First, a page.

In the early days of television, many shows were being produced in front of live audiences, so comedies did not need to rely on laugh tracks for something to be funny. We’re all primed to laugh when we hear someone else laughing and somebody would get the joke, so everyone would at least get that there was a joke, even if not everyone understood or heard the joke. Half of what’s funny is hearing other people laughing.
As it became more cumbersome and impractical to have audiences at show recordings, the industry had a problem: shows without the sound of others laughing just weren’t as funny. Laugh tracks were born to fill in the gaps.
The problem is that we’ve had several generations of people who now have to be told when to laugh. Furthermore, all the shows that incorporate laugh tracks have the same awkward dialogue timing that allows the sound engineers to place laugh tracks in without drowning out the dialogue. We hence get the pulled faces, awkward pauses, unnatural eye contact, and everything else that can ruin otherwise good comedy. (Yes, some shows do this better than others, but the next time you watch a show that uses laugh tracks, really watch it to see what I mean.)
To insert the naturalness of laughing because others are laughing shows that using laugh tracks now feels unnatural. But we, as consumers, now need the laugh tracks to get our attention, pull us into comedic conversations, and fundamentally, feel like we’re watching comedies with other people. Odd that there’s something about comedy that makes it feel less enjoyable when you’re watching it by yourself.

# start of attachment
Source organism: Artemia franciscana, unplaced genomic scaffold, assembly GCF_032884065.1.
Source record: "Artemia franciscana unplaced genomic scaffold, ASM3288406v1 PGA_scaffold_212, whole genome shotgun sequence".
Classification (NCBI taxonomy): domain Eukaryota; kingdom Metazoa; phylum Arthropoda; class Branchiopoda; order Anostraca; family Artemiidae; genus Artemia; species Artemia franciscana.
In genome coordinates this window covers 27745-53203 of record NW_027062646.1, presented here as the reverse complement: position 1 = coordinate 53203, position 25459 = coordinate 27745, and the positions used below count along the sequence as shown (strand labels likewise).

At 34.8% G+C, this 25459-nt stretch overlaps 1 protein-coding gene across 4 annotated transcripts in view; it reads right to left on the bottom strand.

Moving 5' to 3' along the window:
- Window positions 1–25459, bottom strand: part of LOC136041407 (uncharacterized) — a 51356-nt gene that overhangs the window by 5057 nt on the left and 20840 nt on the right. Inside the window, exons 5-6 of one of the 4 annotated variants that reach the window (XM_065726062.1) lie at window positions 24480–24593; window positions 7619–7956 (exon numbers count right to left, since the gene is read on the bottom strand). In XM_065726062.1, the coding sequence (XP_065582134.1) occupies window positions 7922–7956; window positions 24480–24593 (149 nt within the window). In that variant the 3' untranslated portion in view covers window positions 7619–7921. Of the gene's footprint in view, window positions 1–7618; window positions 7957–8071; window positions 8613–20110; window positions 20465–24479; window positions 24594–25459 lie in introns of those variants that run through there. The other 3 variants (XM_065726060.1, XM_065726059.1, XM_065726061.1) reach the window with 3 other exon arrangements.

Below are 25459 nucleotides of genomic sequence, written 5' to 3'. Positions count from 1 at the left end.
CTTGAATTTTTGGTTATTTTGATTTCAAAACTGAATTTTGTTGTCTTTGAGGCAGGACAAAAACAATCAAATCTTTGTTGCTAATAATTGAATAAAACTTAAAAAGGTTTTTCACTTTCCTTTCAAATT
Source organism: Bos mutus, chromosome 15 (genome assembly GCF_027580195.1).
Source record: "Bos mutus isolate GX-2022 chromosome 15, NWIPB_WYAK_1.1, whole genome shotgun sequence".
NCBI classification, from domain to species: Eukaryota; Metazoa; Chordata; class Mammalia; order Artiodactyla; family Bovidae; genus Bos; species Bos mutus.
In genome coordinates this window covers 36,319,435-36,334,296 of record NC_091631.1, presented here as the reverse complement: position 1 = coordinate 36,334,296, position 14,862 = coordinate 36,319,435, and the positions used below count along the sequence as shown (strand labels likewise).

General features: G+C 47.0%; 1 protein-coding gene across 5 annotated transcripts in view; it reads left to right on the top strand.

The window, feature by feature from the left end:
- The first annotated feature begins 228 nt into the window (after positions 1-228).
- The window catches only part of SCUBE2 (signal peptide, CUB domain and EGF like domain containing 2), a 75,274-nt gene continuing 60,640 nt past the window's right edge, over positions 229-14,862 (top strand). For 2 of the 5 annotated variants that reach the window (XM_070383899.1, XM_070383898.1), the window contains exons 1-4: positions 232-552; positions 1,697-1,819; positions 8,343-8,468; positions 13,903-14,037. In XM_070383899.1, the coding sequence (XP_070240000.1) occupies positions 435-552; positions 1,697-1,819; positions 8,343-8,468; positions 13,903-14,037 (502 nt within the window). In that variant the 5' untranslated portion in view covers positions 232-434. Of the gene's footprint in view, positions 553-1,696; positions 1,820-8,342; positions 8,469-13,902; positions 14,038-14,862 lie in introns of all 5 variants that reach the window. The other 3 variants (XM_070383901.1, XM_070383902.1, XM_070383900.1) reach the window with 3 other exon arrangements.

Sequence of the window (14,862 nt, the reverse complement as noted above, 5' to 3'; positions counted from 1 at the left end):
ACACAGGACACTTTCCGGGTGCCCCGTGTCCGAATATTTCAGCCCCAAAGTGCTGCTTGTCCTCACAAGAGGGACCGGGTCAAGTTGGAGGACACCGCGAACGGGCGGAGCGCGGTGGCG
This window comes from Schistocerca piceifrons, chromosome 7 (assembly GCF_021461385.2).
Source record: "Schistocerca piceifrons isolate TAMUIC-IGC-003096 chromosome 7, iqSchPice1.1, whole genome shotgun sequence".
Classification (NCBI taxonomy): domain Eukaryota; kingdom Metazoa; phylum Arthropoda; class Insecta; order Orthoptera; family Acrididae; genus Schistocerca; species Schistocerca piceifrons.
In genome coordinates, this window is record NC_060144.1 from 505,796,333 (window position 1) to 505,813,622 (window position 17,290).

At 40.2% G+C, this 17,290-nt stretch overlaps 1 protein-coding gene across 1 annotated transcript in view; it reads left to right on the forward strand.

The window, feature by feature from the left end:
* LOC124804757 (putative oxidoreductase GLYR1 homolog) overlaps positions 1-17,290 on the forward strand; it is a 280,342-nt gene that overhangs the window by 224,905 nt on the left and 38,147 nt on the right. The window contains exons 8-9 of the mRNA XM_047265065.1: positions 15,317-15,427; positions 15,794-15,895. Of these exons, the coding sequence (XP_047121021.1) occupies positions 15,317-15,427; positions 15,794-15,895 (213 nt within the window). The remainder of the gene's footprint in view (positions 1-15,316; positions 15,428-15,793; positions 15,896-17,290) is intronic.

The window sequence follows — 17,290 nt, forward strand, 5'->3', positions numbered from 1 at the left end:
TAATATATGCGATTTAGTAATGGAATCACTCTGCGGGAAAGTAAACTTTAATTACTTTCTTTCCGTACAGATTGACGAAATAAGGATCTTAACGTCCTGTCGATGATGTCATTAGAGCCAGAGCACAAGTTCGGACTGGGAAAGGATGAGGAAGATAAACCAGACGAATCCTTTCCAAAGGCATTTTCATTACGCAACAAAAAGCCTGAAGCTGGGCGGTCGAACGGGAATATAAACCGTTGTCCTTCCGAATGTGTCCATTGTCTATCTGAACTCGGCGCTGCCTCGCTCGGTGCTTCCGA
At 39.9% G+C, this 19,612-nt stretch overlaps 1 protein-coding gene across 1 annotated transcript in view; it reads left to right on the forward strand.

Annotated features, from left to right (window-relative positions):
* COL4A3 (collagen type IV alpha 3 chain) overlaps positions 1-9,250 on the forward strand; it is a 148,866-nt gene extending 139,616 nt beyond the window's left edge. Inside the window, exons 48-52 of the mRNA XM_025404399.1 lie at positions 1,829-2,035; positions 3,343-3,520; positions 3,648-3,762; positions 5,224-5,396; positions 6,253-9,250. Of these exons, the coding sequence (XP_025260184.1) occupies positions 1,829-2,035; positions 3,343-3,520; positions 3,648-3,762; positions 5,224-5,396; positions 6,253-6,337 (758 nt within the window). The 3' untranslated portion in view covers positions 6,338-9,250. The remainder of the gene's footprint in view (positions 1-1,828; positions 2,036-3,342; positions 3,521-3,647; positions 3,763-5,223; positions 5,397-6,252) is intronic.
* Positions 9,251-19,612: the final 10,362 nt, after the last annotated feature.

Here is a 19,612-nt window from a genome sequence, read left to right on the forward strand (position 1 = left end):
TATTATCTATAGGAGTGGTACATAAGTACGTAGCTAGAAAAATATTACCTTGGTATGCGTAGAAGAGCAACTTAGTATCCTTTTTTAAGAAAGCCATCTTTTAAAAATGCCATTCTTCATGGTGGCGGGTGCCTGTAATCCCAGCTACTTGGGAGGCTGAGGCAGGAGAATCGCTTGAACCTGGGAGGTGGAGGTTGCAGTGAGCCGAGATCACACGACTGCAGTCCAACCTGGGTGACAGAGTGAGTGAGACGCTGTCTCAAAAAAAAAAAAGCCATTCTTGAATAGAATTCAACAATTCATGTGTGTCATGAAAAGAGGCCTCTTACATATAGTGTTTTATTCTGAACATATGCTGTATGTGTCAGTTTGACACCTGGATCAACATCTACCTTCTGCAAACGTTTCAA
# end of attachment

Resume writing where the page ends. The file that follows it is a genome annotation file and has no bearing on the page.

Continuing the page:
Nothing replaces what it feels like to hear a funny joke in a room with other people who get the joke. At the same time, many a good joke is ruined by trying to make sure that people get the joke.
I wonder to what degree we add our own analogues of laugh tracks to our daily experiences through the way in which we’re using social media and selfies. There’s absolutely value in taking some moments in the day to take stock of your experiences. But at a certain point, constantly posing to take pictures, or interrupting and rearranging experiences so that they make better pictures or stories, gets us in the same position as shows with laugh tracks. Because so much of what we experience in other people’s sharing and now our own is so artificially produced, it gets harder to see the beauty and specialness of our raw experiences.
Let’s just make sure we don’t ruin those raw moments by trying so hard to capture them for social consumption.